Many thanks to Victor Calise, the NYC Parks Accessibility Coordinator, who has generously and patiently provided me with the information below (while also fielding my numerous emails regarding adaptive swim lessons).

Adaptive Tennis

Prospect Park has an adaptive tennis program for all disabilities and runs from October-May, you can call them at 718.436.2500.

The USTA has adaptive tennis for people with physical disabilities that runs about the same time.

Adaptive Track & Field

There is an adaptive track & field program for kids ages 5-16 with physical disabilities, offered in two locations. In Manhattan practice takes place at Thomas Jefferson Park on Tuesday and Thursdays, and in the Bronx at Pelham Bay Park on Monday and Wednesdays. Both parks start the week of July 11th – just show up and register on site. Ages 5-7 meet 9:30-10:30 and ages 8-16 meet from 10:30-noon. All equipment is provided. And, it’s free! Please click  http://www.cityparksfoundation.org/pdfs/cityparks_Trackbrochure.pdf for more information.

So now I need to decide whether to take James to swimming two days a week or use one of those days to try the Track & Field program this summer. I want to push swimming since he has finally started putting his head underwater but would also like for him to try something new.

In any case, I’ll be all set if this is my biggest problem this summer.

Achilles International – Racing, Running, Walking, Rolling, Biking, Kayaking and Other Fun Exercise For All Ages and Abilities

Activities that combine fun and exercise for James are always appealing to me. One thing that stands out about Achilles is that family members, including non-disabled siblings, can join in, too. Below are some excerpts from their website about the running, tandem and Achilles Kids programs in NYC, though I encourage you to visit http://www.achillesinternational.org to find out more about their wounded vets, marathon and kayaking programs. I would love for those of you who are already involved with this organization to leave your personal experiences in the comments section!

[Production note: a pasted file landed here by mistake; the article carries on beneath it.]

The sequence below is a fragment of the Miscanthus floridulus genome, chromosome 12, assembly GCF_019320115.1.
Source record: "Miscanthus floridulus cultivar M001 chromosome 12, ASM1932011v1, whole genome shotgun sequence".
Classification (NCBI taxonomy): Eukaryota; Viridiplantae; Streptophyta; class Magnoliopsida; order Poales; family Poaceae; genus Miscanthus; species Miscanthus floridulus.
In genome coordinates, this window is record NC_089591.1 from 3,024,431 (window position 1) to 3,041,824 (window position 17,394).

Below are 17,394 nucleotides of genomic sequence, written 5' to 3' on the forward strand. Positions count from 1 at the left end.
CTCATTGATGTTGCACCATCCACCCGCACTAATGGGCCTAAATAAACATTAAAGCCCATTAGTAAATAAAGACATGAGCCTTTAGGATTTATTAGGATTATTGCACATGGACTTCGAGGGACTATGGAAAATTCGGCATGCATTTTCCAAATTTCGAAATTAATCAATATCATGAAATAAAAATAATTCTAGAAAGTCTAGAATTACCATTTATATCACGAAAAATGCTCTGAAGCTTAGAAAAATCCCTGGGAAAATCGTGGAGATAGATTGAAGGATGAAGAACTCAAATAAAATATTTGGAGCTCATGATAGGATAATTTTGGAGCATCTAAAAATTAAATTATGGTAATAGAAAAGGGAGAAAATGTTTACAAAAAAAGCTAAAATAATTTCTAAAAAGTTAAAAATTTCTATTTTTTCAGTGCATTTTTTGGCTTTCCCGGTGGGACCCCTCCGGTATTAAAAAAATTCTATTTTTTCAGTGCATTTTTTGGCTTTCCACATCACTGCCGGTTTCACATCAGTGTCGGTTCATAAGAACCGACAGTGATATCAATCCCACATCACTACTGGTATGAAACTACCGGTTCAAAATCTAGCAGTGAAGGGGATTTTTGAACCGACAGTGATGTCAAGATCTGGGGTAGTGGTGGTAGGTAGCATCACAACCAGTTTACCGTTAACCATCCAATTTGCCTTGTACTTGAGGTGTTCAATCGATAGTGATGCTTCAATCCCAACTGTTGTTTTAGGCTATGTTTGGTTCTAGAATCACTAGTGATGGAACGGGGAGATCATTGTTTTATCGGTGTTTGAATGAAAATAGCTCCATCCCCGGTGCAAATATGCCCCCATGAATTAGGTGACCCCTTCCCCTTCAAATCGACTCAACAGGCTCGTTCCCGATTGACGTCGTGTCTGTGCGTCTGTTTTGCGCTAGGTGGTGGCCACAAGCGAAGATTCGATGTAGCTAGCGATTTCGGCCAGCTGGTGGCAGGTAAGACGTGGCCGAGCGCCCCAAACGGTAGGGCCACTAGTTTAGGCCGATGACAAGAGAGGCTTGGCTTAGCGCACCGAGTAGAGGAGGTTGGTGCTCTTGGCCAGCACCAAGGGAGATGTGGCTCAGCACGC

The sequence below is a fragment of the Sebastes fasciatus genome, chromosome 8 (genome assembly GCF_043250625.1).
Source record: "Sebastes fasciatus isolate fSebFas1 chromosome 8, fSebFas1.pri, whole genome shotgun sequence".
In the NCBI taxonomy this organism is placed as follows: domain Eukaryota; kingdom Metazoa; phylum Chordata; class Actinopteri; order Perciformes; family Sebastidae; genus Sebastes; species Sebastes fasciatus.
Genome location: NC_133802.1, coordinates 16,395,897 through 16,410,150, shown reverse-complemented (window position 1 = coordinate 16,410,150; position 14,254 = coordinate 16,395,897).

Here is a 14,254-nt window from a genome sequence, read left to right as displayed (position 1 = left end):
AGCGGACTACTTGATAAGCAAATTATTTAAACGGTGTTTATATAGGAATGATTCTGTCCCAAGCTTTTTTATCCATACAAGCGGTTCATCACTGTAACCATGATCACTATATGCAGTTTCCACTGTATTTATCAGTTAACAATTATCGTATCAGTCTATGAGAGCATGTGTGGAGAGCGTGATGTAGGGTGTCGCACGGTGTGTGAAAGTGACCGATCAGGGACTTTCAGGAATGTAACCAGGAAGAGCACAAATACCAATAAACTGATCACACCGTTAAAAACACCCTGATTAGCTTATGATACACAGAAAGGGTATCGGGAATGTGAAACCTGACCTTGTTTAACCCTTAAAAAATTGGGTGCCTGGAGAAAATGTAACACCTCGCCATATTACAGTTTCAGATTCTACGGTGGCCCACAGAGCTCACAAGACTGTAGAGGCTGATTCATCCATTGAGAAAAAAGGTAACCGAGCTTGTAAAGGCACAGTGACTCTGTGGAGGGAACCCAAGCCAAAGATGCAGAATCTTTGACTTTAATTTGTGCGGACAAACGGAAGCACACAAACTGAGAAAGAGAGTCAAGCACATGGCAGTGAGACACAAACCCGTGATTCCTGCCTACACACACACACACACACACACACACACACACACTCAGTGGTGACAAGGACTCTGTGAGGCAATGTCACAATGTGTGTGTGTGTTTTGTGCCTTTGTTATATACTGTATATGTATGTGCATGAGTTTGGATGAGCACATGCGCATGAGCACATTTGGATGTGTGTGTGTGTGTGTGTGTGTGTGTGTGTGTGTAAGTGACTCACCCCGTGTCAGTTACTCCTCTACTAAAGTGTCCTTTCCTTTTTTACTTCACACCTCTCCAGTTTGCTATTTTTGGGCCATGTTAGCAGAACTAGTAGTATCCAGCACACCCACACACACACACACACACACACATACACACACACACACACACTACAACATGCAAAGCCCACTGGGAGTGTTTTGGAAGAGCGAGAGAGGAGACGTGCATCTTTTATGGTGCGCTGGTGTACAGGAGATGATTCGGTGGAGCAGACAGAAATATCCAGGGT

————————————————

Achilles International is a non-profit organization that has chapters and members in over 70 countries. Every day, in parks, gyms, and tracks all over the world, Achilles provides athletes with disabilities with a community of support. Able-bodied volunteers and disabled runners come together to train in an environment of support and community. Within this community, runners gain measurable physical strength and build confidence through their sense of accomplishment, which often transfers to other parts of their life.

Over the years, Achilles has also developed specialized programs for children and war veterans. Achilles Kids provides training, racing opportunities, and an in-school program for children with disabilities, while our Freedom Team of Wounded Veterans program brings running programs and marathon opportunities to disabled veterans returning from Iraq and Afghanistan.

While our programs focus on athletics, the truth is, sports are simply the tool for accomplishing our main objective: to bring hope, inspiration and the joys of achievement to people with disabilities. Nothing illustrates this more than our signature event, the Hope and Possibility Five-Miler. In this race, able-bodied and disabled athletes participate side-by-side and, with several  disabled award categories, it puts a first place win within the grasp of all runners.

Running – Achilles Track Club

The Achilles Track Club is an international non-profit organization whose mission is to encourage people with disabilities to participate in the sport of distance running. ATC provides support, training, and technical expertise to people at all levels and with a variety of disabilities. Founded in 1983 in New York City, ATC now has 35 chapters in the United States and more than 100 chapters internationally.